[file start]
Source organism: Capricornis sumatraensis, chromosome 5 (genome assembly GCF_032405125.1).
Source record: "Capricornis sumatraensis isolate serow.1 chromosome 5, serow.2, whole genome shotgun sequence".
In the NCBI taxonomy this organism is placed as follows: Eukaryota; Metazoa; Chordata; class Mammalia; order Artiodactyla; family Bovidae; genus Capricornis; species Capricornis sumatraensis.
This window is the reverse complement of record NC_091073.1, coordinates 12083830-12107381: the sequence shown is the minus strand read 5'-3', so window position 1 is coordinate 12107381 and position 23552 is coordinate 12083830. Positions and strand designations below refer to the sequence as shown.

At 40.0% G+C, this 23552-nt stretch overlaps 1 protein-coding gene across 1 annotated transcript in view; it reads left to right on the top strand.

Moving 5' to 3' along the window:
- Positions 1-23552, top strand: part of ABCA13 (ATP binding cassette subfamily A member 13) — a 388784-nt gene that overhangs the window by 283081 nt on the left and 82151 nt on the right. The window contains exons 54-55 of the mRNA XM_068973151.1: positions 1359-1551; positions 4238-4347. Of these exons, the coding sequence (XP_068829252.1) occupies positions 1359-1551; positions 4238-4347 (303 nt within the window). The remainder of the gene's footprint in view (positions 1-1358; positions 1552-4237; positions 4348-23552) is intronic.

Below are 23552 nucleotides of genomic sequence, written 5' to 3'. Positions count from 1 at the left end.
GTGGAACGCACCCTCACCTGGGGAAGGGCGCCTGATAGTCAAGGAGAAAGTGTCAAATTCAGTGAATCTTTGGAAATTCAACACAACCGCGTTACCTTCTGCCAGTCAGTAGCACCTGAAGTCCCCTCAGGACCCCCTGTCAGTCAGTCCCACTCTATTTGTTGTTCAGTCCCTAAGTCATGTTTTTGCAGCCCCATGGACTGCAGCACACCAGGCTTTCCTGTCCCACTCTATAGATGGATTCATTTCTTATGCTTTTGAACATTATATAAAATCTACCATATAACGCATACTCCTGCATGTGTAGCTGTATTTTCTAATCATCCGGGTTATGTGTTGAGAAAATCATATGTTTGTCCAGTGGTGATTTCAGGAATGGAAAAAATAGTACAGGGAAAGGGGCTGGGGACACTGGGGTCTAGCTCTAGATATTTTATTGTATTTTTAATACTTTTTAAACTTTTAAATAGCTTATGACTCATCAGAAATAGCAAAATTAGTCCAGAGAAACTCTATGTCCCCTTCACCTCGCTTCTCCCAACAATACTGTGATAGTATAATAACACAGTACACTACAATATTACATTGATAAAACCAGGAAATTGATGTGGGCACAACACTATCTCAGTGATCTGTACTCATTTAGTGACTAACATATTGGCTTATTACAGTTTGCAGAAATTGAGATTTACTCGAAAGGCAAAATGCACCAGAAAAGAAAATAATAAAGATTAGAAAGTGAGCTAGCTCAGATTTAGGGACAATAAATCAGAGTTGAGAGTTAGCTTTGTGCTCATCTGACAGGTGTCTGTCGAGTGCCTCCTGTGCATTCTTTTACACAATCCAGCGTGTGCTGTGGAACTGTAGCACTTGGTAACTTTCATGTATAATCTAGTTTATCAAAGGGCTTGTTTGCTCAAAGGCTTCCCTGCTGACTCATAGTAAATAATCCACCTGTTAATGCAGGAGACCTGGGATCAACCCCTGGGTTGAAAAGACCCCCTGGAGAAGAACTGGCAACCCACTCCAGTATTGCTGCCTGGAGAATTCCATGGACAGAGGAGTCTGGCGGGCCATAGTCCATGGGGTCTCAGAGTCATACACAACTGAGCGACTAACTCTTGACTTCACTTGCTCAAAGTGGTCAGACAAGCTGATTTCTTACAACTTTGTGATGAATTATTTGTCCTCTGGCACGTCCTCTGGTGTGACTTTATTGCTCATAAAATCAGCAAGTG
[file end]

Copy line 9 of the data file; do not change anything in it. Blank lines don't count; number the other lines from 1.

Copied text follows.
GTGGAACGCACCCTCACCTGGGGAAGGGCGCCTGATAGTCAAGGAGAAAGTGTCAAATTCAGTGAATCTTTGGAAATTCAACACAACCGCGTTACCTTCTGCCAGTCAGTAGCACCTGAAGTCCCCTCAGGACCCCCTGTCAGTCAGTCCCACTCTATTTGTTGTTCAGTCCCTAAGTCATGTTTTTGCAGCCCCATGGACTGCAGCACACCAGGCTTTCCTGTCCCACTCTATAGATGGATTCATTTCTTATGCTTTTGAACATTATATAAAATCTACCATATAACGCATACTCCTGCATGTGTAGCTGTATTTTCTAATCATCCGGGTTATGTGTTGAGAAAATCATATGTTTGTCCAGTGGTGATTTCAGGAATGGAAAAAATAGTACAGGGAAAGGGGCTGGGGACACTGGGGTCTAGCTCTAGATATTTTATTGTATTTTTAATACTTTTTAAACTTTTAAATAGCTTATGACTCATCAGAAATAGCAAAATTAGTCCAGAGAAACTCTATGTCCCCTTCACCTCGCTTCTCCCAACAATACTGTGATAGTATAATAACACAGTACACTACAATATTACATTGATAAAACCAGGAAATTGATGTGGGCACAACACTATCTCAGTGATCTGTACTCATTTAGTGACTAACATATTGGCTTATTACAGTTTGCAGAAATTGAGATTTACTCGAAAGGCAAAATGCACCAGAAAAGAAAATAATAAAGATTAGAAAGTGAGCTAGCTCAGATTTAGGGACAATAAATCAGAGTTGAGAGTTAGCTTTGTGCTCATCTGACAGGTGTCTGTCGAGTGCCTCCTGTGCATTCTTTTACACAATCCAGCGTGTGCTGTGGAACTGTAGCACTTGGTAACTTTCATGTATAATCTAGTTTATCAAAGGGCTTGTTTGCTCAAAGGCTTCCCTGCTGACTCATAGTAAATAATCCACCTGTTAATGCAGGAGACCTGGGATCAACCCCTGGGTTGAAAAGACCCCCTGGAGAAGAACTGGCAACCCACTCCAGTATTGCTGCCTGGAGAATTCCATGGACAGAGGAGTCTGGCGGGCCATAGTCCATGGGGTCTCAGAGTCATACACAACTGAGCGACTAACTCTTGACTTCACTTGCTCAAAGTGGTCAGACAAGCTGATTTCTTACAACTTTGTGATGAATTATTTGTCCTCTGGCACGTCCTCTGGTGTGACTTTATTGCTCATAAAATCAGCAAGTG